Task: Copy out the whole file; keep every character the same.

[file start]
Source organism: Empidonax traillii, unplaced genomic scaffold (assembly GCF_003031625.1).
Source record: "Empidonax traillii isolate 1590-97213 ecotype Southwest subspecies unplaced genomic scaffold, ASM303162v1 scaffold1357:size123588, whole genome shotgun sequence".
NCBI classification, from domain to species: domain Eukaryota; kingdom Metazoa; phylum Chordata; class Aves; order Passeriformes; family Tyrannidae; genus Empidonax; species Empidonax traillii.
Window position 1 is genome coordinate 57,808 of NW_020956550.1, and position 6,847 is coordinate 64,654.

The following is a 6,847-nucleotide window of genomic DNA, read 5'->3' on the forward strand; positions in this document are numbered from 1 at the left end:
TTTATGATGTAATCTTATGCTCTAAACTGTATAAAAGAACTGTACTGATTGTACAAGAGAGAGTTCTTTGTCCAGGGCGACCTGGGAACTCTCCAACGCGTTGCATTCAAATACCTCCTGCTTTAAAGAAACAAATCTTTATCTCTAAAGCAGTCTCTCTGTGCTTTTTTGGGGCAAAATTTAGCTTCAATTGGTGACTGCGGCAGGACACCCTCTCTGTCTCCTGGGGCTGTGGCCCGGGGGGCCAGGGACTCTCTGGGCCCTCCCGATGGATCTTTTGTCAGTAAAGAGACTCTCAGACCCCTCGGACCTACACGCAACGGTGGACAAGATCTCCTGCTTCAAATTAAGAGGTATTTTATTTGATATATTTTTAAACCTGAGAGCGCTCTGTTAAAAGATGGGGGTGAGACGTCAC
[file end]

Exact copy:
Source organism: Empidonax traillii, unplaced genomic scaffold (assembly GCF_003031625.1).
Source record: "Empidonax traillii isolate 1590-97213 ecotype Southwest subspecies unplaced genomic scaffold, ASM303162v1 scaffold1357:size123588, whole genome shotgun sequence".
NCBI classification, from domain to species: domain Eukaryota; kingdom Metazoa; phylum Chordata; class Aves; order Passeriformes; family Tyrannidae; genus Empidonax; species Empidonax traillii.
Window position 1 is genome coordinate 57,808 of NW_020956550.1, and position 6,847 is coordinate 64,654.

The following is a 6,847-nucleotide window of genomic DNA, read 5'->3' on the forward strand; positions in this document are numbered from 1 at the left end:
TTTATGATGTAATCTTATGCTCTAAACTGTATAAAAGAACTGTACTGATTGTACAAGAGAGAGTTCTTTGTCCAGGGCGACCTGGGAACTCTCCAACGCGTTGCATTCAAATACCTCCTGCTTTAAAGAAACAAATCTTTATCTCTAAAGCAGTCTCTCTGTGCTTTTTTGGGGCAAAATTTAGCTTCAATTGGTGACTGCGGCAGGACACCCTCTCTGTCTCCTGGGGCTGTGGCCCGGGGGGCCAGGGACTCTCTGGGCCCTCCCGATGGATCTTTTGTCAGTAAAGAGACTCTCAGACCCCTCGGACCTACACGCAACGGTGGACAAGATCTCCTGCTTCAAATTAAGAGGTATTTTATTTGATATATTTTTAAACCTGAGAGCGCTCTGTTAAAAGATGGGGGTGAGACGTCAC